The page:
Russia Inches Closer to Crypto Regulation as Ministry Hands Gov’t its Draft Bill

Tim Alper
Last updated: | 3 min read
Source: Adobe/Stanislav Ostranitsa


Russia’s Ministry of Finance says it has formally submitted its draft bill on crypto regulation to the government – a move that could finally put an end to the political in-fighting that has dogged politicians in their bid to police the industry.

In a press release, the ministry said that the government had “also received proposals from the Central Bank,” noting the latter’s wish “to impose a ban on the organization of the issuance and circulation of digital currencies, as well as the introduction of liability for relevant offenses.”

But the ministry noted, pointedly, perhaps:

“The Central Bank’s proposals will be taken into account in further work on the draft law insofar as they do not contradict the approach of the Ministry of Finance.”

The ministry added that its proposed changes were “aimed at creating a legal market for digital currencies with the establishment of rules for their circulation and their participants.”

Per the ministry, the new bill, if adopted by parliament, would oblige the judiciary to consider crypto “solely as a tool of investment.”

The bill will require domestic exchanges in Russia to abide by corporate governance, reporting, information storage, internal control and audit, risk management system, and fund management protocols, while “foreign crypto exchanges will have to register in Russia to obtain a license.”

All crypto transactions will also have to be carried out through bank accounts, with banks ordered to “inform Rosfinmonitoring [Russia’s anti-money laundering and counter-terrorist financing body] should they identify suspicious-looking transactions.”

The bill also proposes that citizens take online tests “before purchasing cryptocurrency, which will determine their level of knowledge about investing in digital currencies and awareness of their possible risks.”

A high score on this online quiz will allow citizens to invest some USD 7,800 per year in crypto, while a low score will see them limited at just USD 650.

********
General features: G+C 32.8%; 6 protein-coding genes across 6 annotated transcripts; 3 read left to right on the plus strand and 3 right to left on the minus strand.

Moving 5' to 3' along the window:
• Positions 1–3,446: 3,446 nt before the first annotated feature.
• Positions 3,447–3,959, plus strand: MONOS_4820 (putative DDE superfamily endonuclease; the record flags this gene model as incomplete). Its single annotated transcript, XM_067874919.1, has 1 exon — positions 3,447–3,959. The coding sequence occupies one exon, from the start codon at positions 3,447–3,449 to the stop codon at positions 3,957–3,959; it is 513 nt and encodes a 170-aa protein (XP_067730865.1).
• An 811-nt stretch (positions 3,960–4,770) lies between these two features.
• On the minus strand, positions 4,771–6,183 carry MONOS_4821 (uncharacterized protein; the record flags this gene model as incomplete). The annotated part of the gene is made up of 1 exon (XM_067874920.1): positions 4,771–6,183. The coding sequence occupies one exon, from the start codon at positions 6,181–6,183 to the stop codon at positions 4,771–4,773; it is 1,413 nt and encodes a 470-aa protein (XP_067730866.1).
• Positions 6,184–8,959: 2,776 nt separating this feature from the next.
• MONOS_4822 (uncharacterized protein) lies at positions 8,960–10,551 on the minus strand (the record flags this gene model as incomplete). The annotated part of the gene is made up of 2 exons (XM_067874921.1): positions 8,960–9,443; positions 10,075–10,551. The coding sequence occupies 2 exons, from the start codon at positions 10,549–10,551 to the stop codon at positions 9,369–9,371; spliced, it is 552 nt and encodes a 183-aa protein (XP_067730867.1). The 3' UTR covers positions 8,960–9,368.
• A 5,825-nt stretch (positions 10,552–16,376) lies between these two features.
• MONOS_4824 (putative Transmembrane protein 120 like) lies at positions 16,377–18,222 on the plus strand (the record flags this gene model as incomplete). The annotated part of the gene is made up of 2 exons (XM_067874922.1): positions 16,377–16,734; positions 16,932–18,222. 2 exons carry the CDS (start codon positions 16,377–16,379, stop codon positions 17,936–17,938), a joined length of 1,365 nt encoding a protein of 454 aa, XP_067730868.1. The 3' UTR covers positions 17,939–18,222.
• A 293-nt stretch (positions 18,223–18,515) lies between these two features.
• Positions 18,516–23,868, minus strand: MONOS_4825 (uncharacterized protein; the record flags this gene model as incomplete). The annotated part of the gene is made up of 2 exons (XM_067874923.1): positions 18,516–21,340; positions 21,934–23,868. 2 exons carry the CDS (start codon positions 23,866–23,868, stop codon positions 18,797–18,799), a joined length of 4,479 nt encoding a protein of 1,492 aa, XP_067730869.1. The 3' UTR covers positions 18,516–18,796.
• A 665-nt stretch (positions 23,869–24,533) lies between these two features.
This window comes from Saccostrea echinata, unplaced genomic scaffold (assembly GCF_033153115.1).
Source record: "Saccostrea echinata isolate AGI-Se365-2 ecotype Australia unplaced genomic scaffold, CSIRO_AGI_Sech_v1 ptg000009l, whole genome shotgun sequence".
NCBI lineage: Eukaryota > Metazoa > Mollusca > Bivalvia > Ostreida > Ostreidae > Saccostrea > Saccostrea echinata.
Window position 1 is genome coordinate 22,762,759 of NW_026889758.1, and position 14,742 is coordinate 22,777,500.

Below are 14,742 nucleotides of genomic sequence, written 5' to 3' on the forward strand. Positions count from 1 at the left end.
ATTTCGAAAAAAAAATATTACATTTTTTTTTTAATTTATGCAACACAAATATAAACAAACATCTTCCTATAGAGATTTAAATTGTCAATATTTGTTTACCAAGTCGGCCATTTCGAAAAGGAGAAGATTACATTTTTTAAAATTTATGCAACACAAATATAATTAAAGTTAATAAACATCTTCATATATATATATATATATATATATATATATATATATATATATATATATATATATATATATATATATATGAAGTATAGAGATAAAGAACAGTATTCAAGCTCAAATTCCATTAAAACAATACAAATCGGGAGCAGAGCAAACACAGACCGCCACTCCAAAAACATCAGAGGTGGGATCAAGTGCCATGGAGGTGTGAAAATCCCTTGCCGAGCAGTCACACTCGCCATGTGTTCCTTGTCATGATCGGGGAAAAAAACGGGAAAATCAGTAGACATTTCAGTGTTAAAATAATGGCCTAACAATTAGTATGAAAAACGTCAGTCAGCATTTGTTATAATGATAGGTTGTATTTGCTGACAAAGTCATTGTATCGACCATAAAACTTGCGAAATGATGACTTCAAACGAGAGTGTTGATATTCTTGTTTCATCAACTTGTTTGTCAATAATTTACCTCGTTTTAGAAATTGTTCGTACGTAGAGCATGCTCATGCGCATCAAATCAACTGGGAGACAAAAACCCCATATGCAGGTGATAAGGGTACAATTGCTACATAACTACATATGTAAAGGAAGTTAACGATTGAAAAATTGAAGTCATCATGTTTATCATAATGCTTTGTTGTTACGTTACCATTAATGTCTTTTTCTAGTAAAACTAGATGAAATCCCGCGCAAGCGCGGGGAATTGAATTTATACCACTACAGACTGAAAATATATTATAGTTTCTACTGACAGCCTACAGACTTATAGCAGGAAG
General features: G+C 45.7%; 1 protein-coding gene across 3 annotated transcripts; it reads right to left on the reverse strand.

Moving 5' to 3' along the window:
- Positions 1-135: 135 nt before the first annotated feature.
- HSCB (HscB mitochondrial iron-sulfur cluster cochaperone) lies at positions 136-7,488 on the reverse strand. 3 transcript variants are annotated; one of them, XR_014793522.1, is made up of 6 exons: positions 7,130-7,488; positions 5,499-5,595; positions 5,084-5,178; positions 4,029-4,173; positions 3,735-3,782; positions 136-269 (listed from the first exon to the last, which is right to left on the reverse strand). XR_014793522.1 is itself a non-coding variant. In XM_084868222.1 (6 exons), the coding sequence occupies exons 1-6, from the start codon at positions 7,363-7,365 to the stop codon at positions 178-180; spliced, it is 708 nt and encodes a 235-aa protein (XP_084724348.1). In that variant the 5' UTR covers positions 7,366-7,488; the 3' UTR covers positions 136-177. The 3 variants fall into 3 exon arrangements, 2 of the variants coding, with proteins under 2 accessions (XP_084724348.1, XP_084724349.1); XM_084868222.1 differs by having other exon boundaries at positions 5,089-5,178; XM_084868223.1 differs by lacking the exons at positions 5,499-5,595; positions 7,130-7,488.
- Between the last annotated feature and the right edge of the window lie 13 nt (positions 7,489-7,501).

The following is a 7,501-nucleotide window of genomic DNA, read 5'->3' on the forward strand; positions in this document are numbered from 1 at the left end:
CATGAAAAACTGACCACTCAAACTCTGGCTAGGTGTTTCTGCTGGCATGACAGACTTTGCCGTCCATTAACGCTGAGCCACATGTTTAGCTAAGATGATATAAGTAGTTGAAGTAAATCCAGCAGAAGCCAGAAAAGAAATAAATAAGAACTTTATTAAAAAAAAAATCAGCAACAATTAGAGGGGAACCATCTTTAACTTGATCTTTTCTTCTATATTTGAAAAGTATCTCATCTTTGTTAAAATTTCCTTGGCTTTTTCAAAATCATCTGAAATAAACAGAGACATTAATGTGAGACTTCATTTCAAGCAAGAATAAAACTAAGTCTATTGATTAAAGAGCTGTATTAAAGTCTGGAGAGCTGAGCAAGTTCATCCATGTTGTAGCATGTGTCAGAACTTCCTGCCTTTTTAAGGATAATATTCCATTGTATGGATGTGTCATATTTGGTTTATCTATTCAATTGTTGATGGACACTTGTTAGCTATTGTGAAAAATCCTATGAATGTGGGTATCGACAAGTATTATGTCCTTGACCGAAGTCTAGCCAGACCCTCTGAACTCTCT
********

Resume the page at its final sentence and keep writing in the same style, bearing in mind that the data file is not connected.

However, the ministry added that “qualified investors and legal entities will be allowed to make [crypto] transactions without any restrictions.”

Furthermore, the bill will create a legal definition for Bitcoin (BTC) and crypto mining – as well as legal obligations to “inform tax authorities” about their activities.

While many nations worldwide have sought to regulate crypto, forcing exchanges to register with regulators, obliging traders to pay tax on their earnings and asking citizens to declare their holdings, Russia has been stuck in an impasse between pro-business forces and the Central Bank, which wants to outlaw all forms of crypto, including mining – and clear the path for its own forthcoming digital ruble.

But the ministry, which has the backing of many other ministries, as well as senior lawmakers, has created what it has called a compromise that it claims reflects the concerns raised by the Central Bank.

As reported late last week, the Central Bank threw the process into chaos when it unveiled its own draft bill – again calling for a blanket ban on crypto.

And while it might appear that the momentum has swung decidedly in the ministry’s favor, the Central Bank, however, has seemingly no intention of going down without a fight. Vedomosti reported that the bank “does not intend to retreat from its tough position in the issue of regulating cryptocurrencies,” although the report conceded that the ministry’s proposal offered more in the way of “compromise.”

The bank’s bill suggests forcing commercial banks to block all transactions linked to customers with “activities related to cryptocurrencies in Russia or abroad.”
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